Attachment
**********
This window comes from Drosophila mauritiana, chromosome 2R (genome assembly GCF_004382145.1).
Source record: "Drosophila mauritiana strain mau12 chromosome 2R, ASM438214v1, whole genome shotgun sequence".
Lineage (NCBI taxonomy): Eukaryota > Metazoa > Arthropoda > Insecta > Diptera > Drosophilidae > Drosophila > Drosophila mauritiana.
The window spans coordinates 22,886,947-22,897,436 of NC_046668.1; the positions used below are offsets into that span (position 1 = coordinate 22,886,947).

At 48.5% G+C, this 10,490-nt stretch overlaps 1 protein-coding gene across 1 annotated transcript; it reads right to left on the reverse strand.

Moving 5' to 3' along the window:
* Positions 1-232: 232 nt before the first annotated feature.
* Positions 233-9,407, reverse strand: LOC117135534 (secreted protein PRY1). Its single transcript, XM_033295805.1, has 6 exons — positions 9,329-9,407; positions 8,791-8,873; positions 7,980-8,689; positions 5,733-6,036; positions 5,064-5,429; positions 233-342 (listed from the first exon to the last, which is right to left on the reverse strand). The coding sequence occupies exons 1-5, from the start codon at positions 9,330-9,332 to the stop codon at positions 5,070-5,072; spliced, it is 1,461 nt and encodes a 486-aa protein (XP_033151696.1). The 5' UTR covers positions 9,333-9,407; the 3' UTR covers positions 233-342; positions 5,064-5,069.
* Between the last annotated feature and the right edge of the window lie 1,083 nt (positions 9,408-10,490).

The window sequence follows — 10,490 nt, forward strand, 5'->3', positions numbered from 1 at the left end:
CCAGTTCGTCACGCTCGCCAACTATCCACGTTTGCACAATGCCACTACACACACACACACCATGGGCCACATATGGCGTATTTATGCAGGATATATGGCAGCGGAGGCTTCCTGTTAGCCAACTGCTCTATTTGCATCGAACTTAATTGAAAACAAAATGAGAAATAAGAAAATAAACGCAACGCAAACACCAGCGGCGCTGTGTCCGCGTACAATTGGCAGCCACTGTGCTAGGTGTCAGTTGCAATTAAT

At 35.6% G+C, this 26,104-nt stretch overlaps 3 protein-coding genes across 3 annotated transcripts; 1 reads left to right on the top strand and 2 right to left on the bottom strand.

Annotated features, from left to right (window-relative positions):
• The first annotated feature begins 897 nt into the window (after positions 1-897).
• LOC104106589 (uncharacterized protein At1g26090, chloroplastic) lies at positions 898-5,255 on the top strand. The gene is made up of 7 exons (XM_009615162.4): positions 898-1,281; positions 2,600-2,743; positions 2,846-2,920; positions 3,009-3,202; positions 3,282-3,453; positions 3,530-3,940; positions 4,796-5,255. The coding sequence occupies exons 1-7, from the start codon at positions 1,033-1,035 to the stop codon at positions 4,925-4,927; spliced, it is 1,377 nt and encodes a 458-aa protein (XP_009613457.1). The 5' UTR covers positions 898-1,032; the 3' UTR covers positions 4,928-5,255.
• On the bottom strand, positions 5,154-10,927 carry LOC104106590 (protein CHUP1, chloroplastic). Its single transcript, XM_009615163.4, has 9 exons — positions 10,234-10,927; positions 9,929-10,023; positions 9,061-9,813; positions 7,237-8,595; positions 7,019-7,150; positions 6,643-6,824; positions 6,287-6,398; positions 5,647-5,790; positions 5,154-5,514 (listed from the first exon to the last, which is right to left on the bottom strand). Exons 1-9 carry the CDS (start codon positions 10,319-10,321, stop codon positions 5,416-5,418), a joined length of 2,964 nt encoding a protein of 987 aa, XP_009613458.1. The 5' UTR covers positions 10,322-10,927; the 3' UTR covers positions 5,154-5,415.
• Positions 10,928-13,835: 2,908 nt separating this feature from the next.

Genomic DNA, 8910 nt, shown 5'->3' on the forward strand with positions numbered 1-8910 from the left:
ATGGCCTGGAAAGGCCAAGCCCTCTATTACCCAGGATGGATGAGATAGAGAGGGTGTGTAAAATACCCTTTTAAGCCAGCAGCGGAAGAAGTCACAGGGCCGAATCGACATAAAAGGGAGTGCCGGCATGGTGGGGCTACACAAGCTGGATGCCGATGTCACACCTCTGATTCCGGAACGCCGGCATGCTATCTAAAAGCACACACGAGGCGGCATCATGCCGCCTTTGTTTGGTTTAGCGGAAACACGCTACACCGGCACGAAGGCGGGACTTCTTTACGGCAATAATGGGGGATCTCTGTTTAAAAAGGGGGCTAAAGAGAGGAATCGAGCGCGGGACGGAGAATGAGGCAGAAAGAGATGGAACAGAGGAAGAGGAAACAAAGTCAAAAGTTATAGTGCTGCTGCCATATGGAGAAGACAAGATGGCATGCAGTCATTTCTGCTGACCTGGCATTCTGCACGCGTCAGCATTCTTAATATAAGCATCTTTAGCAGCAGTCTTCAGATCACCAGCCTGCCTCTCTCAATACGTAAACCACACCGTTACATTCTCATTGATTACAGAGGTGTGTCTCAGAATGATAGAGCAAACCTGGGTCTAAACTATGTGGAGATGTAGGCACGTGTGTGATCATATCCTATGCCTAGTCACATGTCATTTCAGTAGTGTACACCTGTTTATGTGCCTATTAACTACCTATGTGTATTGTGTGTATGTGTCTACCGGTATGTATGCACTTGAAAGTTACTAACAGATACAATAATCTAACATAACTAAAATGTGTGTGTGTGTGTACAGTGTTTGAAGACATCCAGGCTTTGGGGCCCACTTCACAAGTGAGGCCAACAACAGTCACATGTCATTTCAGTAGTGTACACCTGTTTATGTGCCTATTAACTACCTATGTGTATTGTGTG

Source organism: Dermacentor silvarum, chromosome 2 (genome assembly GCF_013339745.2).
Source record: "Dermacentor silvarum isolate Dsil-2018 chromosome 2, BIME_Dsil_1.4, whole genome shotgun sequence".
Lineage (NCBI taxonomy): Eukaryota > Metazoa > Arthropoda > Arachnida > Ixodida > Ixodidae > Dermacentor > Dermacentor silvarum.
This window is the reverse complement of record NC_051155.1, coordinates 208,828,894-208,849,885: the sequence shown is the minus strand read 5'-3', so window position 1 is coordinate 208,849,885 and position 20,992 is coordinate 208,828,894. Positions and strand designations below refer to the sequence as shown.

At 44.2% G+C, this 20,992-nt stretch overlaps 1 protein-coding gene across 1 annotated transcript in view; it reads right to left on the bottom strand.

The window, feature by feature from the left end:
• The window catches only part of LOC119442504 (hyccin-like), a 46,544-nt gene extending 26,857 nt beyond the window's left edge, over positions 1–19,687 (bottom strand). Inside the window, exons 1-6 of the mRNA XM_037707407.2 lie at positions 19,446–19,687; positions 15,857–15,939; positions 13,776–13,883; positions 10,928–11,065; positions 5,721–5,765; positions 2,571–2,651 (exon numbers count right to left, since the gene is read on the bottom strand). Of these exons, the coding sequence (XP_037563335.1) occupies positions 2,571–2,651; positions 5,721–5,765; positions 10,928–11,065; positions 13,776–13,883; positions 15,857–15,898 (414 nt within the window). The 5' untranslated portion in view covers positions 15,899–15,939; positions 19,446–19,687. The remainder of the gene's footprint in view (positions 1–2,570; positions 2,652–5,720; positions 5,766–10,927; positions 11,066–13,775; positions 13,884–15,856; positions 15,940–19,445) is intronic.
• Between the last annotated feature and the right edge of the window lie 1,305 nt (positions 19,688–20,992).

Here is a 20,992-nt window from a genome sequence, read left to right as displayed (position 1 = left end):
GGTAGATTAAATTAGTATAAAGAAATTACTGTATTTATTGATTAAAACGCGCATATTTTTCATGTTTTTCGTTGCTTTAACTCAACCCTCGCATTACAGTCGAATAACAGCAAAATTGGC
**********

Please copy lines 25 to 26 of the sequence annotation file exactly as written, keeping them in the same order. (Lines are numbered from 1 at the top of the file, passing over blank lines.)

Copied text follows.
The window, feature by feature from the left end:
• The window catches only part of LOC119442504 (hyccin-like), a 46,544-nt gene extending 26,857 nt beyond the window's left edge, over positions 1–19,687 (bottom strand). Inside the window, exons 1-6 of the mRNA XM_037707407.2 lie at positions 19,446–19,687; positions 15,857–15,939; positions 13,776–13,883; positions 10,928–11,065; positions 5,721–5,765; positions 2,571–2,651 (exon numbers count right to left, since the gene is read on the bottom strand). Of these exons, the coding sequence (XP_037563335.1) occupies positions 2,571–2,651; positions 5,721–5,765; positions 10,928–11,065; positions 13,776–13,883; positions 15,857–15,898 (414 nt within the window). The 5' untranslated portion in view covers positions 15,899–15,939; positions 19,446–19,687. The remainder of the gene's footprint in view (positions 1–2,570; positions 2,652–5,720; positions 5,766–10,927; positions 11,066–13,775; positions 13,884–15,856; positions 15,940–19,445) is intronic.